let device = rodio::default_output_device().unwrap();
    rodio::play_raw(&device, cocking.convert_samples());
    loop {
        if mouse_right_down() {
            break;
        }
        if mouse_left_down() {
            let cursor_pos = mouse_position();
            let pid = pid_from_position(cursor_pos);
            terminate_pid(pid);
            println!("killed {}", pid);
            rodio::play_raw(&device, shoot.convert_samples());
            sleep(Duration::from_millis(1000));
            break;
        }
    }
}

Note: I also wait for a second after the shoot sound effect is triggered so that the process doesn't finish before the sound has a chance to play.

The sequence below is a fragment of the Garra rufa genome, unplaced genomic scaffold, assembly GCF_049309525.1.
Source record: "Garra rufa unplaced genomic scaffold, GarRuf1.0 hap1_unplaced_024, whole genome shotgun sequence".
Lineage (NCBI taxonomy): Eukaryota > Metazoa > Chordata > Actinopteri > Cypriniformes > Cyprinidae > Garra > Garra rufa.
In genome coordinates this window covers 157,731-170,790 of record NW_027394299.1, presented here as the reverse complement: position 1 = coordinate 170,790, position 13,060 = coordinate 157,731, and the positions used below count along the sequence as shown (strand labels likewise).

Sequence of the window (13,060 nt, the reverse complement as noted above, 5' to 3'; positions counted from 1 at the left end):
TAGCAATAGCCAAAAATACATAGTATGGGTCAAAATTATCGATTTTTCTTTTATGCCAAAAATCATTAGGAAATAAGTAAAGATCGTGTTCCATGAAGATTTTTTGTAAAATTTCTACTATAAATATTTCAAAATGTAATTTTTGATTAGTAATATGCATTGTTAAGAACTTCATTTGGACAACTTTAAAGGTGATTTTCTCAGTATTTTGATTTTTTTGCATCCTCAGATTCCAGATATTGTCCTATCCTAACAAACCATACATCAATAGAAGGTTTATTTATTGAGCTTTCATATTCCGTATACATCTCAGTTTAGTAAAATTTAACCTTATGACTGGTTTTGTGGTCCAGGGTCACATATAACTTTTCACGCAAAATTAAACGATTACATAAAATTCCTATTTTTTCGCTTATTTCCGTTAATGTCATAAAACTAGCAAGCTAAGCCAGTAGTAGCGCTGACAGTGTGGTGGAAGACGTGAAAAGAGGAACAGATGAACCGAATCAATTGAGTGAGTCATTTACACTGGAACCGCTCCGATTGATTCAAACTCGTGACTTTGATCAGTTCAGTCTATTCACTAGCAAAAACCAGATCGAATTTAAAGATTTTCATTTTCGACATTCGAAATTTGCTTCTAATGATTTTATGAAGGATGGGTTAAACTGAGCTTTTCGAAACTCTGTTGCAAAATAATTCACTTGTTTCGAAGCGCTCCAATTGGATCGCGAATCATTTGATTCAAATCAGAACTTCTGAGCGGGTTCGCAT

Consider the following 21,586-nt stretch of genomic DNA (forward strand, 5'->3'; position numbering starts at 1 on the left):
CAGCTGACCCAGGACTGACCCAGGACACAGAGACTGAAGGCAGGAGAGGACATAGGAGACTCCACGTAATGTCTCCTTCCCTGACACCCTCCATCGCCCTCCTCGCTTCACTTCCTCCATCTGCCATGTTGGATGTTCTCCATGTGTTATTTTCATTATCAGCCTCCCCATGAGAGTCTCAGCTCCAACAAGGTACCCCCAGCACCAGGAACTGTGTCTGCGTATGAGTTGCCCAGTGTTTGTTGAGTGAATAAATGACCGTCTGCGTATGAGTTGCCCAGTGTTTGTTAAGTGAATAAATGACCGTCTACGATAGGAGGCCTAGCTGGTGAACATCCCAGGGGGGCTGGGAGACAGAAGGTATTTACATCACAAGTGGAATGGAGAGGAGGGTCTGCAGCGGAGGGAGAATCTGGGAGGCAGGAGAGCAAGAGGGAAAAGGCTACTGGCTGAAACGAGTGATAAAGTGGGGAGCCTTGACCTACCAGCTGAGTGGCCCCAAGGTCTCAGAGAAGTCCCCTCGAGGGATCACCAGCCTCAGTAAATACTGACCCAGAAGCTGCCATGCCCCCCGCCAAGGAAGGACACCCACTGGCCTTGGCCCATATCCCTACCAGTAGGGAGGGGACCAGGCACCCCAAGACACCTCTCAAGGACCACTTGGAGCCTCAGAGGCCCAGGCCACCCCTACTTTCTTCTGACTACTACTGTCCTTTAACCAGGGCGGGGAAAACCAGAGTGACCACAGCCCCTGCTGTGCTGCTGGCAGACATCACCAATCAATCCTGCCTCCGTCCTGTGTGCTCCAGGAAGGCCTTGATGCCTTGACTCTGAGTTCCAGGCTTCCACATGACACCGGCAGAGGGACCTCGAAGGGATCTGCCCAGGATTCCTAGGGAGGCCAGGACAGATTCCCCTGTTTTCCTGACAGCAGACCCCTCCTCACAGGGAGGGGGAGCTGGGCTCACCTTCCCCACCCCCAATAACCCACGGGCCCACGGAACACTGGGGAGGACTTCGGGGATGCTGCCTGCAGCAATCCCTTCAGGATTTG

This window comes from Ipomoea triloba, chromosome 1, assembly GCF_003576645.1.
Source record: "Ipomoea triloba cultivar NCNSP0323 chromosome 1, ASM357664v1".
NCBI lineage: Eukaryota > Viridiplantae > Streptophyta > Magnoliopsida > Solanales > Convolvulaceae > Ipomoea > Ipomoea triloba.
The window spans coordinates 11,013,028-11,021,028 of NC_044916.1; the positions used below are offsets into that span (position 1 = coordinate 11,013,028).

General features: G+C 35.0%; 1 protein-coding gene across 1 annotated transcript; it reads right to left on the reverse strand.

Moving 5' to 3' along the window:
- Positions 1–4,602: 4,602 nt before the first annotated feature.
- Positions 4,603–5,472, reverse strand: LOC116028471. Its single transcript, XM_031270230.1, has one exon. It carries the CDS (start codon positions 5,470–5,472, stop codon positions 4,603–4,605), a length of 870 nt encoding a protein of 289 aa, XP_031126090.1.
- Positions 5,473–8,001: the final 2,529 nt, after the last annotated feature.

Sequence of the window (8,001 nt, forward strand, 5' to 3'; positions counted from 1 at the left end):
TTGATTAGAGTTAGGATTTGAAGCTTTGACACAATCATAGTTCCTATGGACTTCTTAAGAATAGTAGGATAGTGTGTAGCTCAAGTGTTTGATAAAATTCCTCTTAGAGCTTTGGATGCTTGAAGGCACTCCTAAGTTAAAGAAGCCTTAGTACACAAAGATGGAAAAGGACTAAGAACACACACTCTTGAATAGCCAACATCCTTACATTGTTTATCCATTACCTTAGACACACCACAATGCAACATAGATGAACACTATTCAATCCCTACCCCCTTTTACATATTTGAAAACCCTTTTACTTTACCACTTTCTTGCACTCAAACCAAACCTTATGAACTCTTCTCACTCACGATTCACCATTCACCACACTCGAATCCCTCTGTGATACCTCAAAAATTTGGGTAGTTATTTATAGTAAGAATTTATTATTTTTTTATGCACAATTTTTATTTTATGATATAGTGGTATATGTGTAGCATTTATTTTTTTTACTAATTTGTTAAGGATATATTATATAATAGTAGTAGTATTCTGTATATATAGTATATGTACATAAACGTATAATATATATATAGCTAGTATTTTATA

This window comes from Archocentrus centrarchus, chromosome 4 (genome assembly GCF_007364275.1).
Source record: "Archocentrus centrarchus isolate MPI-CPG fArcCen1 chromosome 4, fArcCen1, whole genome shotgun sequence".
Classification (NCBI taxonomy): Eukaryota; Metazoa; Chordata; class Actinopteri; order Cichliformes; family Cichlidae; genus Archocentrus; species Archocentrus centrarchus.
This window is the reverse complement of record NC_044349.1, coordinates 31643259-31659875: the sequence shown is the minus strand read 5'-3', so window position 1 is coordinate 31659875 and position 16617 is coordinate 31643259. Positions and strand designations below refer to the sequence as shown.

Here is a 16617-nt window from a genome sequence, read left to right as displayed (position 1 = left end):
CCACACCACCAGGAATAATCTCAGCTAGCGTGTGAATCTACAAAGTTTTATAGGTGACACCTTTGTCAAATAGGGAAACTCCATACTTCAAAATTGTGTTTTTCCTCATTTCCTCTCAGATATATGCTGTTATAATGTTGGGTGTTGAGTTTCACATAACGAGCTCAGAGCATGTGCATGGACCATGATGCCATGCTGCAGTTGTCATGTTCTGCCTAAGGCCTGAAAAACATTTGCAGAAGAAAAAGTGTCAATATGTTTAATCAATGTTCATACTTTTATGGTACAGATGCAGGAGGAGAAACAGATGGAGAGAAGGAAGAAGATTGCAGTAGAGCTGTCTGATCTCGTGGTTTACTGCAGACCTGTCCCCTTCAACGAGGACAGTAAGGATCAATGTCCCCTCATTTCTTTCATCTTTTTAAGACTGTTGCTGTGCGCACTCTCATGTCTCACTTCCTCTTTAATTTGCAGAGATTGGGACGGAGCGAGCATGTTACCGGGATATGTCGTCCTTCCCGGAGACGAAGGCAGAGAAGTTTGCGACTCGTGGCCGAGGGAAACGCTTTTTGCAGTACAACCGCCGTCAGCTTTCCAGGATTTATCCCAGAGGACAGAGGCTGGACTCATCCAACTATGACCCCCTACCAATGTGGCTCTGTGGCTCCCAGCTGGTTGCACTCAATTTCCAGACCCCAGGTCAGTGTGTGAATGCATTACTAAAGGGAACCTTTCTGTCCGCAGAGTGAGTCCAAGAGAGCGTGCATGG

And with that my weapon for process management is complete.

Testing it Out

Running the app and clicking on our rebellious friend presented me with a satisfying firing sound and this image:

Mission Accomplished

And theres more where that came from. Let all who enter my digital domain know that I rule with an iron fist.

Source and Binaries

I uploaded the tool to github here and the release executable can be found here. I don't know if I will work on this project further, but it was a fun one off that taught me a bunch about manipulating windows APIs and quelling rebellion. Fun all around.

Till tomorrow,
Keith